Vauxhall Insignia 1.4T review

  • New 1.4-litre turbo Insignia driven
  • 47.6mpg; 134g/km CO2
  • Priced from £18,795; on sale now
What is it? Vauxhall has added a turbocharged 1.4-litre petrol to the Insignia's extensive range of engines.

The 138bhp 1.4 is equally as powerful as the 1.8-litre petrol that's also available, but it offers better fuel economy at 47.9mpg, and lower CO2 emissions of 134g/km (compared with the 1.8's 37.2mpg and 179g/km). The 1.4 costs £710 more than the 1.8, but it does get an engine stop-start system.

The VX-Line trim of our test doesn't hurt the economy, either, despite its 19-inch alloys and a styling pack that includes front and rear spoilers, and sideskirts.

What's it like to drive? The Insignia is reasonably responsive at lower speeds, but get caught in a gear that's too high and it struggles to pull the car's sizeable bulk.

Drive in a more enthusiastic manner, and the 1.4-litre emits a sporty engine note, although it remains refined and quiet at lower speeds.

The VX-Line pack adds a stiffer and lower suspension set-up. The Insignia feels stable and secure on the motorway, but the steering is vague, while its ride and handling fall short of the class-leading Ford Mondeo's.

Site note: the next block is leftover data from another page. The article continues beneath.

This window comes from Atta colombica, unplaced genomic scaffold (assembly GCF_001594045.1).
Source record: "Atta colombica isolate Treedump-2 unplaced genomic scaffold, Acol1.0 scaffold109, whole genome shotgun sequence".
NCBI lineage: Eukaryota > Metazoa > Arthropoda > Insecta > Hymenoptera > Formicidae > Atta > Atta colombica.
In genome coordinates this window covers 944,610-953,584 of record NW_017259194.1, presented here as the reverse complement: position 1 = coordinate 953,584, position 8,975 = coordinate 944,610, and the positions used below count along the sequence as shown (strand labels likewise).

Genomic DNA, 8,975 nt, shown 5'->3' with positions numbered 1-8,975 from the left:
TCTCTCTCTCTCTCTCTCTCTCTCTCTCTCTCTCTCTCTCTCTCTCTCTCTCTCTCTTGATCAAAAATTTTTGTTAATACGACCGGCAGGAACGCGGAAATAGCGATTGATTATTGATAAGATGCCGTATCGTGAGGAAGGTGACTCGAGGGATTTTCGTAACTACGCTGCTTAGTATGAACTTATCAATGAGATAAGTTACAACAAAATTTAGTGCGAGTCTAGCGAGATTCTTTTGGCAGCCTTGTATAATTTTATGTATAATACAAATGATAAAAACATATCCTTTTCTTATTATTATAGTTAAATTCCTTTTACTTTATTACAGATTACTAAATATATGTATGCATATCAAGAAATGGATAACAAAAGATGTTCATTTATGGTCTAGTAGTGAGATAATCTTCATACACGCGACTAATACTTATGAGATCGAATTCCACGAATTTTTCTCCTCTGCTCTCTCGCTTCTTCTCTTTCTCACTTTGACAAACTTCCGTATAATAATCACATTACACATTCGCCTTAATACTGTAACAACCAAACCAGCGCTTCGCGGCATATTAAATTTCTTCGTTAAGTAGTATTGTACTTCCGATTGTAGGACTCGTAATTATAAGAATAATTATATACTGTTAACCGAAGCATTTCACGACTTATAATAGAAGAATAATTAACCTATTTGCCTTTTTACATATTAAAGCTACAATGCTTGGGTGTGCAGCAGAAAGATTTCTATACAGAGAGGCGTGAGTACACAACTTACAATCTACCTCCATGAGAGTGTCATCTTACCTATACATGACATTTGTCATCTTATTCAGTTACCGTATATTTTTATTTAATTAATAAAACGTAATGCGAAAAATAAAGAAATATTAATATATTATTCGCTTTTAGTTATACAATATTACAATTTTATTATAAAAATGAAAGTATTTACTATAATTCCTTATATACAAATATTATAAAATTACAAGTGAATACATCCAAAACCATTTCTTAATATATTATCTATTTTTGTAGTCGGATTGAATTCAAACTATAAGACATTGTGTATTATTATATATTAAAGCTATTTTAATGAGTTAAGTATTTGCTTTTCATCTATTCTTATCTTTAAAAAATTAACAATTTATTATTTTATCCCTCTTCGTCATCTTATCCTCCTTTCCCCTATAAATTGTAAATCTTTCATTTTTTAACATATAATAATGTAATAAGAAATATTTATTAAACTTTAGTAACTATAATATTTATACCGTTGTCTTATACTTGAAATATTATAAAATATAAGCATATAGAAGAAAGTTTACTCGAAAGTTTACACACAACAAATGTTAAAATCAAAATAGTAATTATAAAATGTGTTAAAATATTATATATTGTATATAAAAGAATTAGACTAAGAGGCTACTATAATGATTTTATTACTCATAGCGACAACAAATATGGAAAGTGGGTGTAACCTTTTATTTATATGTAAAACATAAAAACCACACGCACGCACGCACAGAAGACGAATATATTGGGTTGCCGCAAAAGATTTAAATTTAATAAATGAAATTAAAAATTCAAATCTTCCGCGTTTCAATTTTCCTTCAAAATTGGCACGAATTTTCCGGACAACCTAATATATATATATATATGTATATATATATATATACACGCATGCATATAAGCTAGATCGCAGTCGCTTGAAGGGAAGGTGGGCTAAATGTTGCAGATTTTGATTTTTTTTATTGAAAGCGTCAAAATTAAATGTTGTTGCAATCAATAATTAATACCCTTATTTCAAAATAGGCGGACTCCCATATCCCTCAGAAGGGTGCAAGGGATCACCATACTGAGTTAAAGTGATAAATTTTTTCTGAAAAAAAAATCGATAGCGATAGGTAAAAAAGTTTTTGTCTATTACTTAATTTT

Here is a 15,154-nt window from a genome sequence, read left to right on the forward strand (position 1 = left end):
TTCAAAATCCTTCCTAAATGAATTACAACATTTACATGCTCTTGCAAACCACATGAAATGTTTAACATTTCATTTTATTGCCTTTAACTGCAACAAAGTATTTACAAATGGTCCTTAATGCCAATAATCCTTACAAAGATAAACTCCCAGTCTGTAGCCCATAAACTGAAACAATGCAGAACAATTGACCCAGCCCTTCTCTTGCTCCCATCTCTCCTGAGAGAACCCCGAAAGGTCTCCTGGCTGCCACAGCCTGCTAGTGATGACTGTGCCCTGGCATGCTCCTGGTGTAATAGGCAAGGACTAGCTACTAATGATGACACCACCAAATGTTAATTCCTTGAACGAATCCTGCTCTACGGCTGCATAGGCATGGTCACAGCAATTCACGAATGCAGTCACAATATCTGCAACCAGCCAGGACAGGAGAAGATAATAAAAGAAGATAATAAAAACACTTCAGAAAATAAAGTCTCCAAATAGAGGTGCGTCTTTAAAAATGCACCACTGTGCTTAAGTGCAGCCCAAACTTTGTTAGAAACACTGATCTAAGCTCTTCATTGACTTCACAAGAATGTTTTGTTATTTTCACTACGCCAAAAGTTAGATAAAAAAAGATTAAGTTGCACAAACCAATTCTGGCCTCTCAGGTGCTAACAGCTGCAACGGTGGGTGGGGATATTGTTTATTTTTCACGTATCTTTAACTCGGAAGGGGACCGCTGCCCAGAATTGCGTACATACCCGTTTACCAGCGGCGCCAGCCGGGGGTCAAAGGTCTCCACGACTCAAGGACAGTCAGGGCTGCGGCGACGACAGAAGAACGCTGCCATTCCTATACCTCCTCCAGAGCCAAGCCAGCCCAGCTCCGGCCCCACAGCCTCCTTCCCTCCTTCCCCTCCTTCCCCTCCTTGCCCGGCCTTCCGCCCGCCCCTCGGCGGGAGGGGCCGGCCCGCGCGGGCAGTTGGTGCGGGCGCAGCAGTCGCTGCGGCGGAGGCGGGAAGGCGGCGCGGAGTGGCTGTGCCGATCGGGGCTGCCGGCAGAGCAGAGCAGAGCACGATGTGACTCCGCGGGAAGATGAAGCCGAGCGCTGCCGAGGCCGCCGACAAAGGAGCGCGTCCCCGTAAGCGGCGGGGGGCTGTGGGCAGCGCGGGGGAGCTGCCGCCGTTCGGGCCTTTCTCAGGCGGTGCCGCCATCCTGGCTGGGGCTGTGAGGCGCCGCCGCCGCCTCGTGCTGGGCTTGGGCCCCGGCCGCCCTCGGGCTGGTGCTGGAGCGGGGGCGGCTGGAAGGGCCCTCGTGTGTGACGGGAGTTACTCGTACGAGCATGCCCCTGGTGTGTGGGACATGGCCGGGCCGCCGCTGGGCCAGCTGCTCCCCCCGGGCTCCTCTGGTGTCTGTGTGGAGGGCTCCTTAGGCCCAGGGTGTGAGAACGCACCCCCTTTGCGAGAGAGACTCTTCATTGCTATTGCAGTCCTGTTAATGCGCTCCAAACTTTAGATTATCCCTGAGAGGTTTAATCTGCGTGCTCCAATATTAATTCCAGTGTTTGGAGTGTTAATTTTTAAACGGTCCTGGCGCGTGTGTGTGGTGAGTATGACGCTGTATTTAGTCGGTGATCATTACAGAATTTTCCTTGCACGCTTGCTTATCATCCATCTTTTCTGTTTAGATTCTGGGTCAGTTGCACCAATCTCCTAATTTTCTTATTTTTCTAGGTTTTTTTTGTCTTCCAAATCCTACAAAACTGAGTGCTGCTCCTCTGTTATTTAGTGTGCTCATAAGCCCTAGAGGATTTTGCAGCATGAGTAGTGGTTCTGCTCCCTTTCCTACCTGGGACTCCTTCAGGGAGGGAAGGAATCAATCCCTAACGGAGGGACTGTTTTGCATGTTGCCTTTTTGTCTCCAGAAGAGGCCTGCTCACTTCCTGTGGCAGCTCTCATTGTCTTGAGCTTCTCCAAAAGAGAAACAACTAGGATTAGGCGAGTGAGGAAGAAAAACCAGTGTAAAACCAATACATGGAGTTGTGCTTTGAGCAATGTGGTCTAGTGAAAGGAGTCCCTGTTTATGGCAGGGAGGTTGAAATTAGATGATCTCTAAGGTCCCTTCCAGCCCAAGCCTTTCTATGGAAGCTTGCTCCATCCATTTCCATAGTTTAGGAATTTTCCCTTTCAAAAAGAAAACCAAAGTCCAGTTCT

What's it like inside? The big Vauxhall comes with an attractive cabin that is easy to get comfortable in. Rear visibility is limited, so parking sensors make a crucial addition.

Boot space is a generous 520 litres, and the back seats are easily folded to create a 1470-litre loadbay. However, while the space is good, it is not quite as large as that offered by the Ford Mondeo.

Should I buy one? The 2.0-litre diesel's superior economy will appeal to Insignia owners who do the majority of their mileage on motorways, but this 1.4-litre unit still makes a compelling case.

The engine sounds good, and the turbocharger means it's capable of reasonably lively performance, although the shortage of low-down pull is woeful in a car of this size and will be missed by those used to diesel power.

However, the 1.4 is cheaper to buy and it's in a lower company car tax bracket than most versions of the diesel, so it still makes sense for people who cover fewer miles.

Rivals
Ford Mondeo review
Volkswagen Passat review

What Car? says


Tom.Webster@whatcar.com

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